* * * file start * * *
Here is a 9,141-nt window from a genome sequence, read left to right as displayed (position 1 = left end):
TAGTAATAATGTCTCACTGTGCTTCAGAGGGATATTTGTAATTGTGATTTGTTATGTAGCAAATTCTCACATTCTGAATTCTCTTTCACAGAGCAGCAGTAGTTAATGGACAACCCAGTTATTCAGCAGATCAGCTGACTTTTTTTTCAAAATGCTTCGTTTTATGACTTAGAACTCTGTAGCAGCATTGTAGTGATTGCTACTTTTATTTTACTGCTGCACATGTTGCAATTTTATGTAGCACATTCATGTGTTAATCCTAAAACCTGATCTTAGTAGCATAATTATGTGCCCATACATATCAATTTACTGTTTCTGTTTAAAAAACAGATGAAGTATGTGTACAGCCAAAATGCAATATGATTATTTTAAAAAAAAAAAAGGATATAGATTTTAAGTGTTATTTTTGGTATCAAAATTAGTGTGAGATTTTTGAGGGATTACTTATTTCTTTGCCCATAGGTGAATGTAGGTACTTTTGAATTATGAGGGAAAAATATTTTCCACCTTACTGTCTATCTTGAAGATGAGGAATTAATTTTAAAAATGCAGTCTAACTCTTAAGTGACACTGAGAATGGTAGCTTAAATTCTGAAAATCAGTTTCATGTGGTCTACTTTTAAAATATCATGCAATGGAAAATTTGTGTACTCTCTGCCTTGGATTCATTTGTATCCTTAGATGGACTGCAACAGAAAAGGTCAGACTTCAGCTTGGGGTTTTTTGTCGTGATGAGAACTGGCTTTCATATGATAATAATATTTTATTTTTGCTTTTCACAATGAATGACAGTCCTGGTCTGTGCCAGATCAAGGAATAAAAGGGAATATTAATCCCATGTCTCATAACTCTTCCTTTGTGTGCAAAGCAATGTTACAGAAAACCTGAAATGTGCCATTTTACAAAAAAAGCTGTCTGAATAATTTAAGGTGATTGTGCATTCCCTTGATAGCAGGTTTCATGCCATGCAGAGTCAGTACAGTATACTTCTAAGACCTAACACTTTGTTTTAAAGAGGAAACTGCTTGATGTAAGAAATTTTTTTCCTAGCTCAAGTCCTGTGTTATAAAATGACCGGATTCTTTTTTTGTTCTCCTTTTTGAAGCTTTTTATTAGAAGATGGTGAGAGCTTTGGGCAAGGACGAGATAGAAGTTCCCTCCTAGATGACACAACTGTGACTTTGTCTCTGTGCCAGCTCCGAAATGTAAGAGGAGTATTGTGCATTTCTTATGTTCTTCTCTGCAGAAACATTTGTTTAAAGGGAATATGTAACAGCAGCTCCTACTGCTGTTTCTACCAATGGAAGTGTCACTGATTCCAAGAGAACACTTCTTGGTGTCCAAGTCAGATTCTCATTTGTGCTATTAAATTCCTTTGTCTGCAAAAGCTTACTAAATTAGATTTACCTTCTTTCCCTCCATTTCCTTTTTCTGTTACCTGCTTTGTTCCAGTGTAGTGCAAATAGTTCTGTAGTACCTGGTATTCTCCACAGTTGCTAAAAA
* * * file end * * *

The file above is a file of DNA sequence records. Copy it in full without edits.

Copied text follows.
Here is a 9,141-nt window from a genome sequence, read left to right as displayed (position 1 = left end):
TAGTAATAATGTCTCACTGTGCTTCAGAGGGATATTTGTAATTGTGATTTGTTATGTAGCAAATTCTCACATTCTGAATTCTCTTTCACAGAGCAGCAGTAGTTAATGGACAACCCAGTTATTCAGCAGATCAGCTGACTTTTTTTTCAAAATGCTTCGTTTTATGACTTAGAACTCTGTAGCAGCATTGTAGTGATTGCTACTTTTATTTTACTGCTGCACATGTTGCAATTTTATGTAGCACATTCATGTGTTAATCCTAAAACCTGATCTTAGTAGCATAATTATGTGCCCATACATATCAATTTACTGTTTCTGTTTAAAAAACAGATGAAGTATGTGTACAGCCAAAATGCAATATGATTATTTTAAAAAAAAAAAAGGATATAGATTTTAAGTGTTATTTTTGGTATCAAAATTAGTGTGAGATTTTTGAGGGATTACTTATTTCTTTGCCCATAGGTGAATGTAGGTACTTTTGAATTATGAGGGAAAAATATTTTCCACCTTACTGTCTATCTTGAAGATGAGGAATTAATTTTAAAAATGCAGTCTAACTCTTAAGTGACACTGAGAATGGTAGCTTAAATTCTGAAAATCAGTTTCATGTGGTCTACTTTTAAAATATCATGCAATGGAAAATTTGTGTACTCTCTGCCTTGGATTCATTTGTATCCTTAGATGGACTGCAACAGAAAAGGTCAGACTTCAGCTTGGGGTTTTTTGTCGTGATGAGAACTGGCTTTCATATGATAATAATATTTTATTTTTGCTTTTCACAATGAATGACAGTCCTGGTCTGTGCCAGATCAAGGAATAAAAGGGAATATTAATCCCATGTCTCATAACTCTTCCTTTGTGTGCAAAGCAATGTTACAGAAAACCTGAAATGTGCCATTTTACAAAAAAAGCTGTCTGAATAATTTAAGGTGATTGTGCATTCCCTTGATAGCAGGTTTCATGCCATGCAGAGTCAGTACAGTATACTTCTAAGACCTAACACTTTGTTTTAAAGAGGAAACTGCTTGATGTAAGAAATTTTTTTCCTAGCTCAAGTCCTGTGTTATAAAATGACCGGATTCTTTTTTTGTTCTCCTTTTTGAAGCTTTTTATTAGAAGATGGTGAGAGCTTTGGGCAAGGACGAGATAGAAGTTCCCTCCTAGATGACACAACTGTGACTTTGTCTCTGTGCCAGCTCCGAAATGTAAGAGGAGTATTGTGCATTTCTTATGTTCTTCTCTGCAGAAACATTTGTTTAAAGGGAATATGTAACAGCAGCTCCTACTGCTGTTTCTACCAATGGAAGTGTCACTGATTCCAAGAGAACACTTCTTGGTGTCCAAGTCAGATTCTCATTTGTGCTATTAAATTCCTTTGTCTGCAAAAGCTTACTAAATTAGATTTACCTTCTTTCCCTCCATTTCCTTTTTCTGTTACCTGCTTTGTTCCAGTGTAGTGCAAATAGTTCTGTAGTACCTGGTATTCTCCACAGTTGCTAAAAA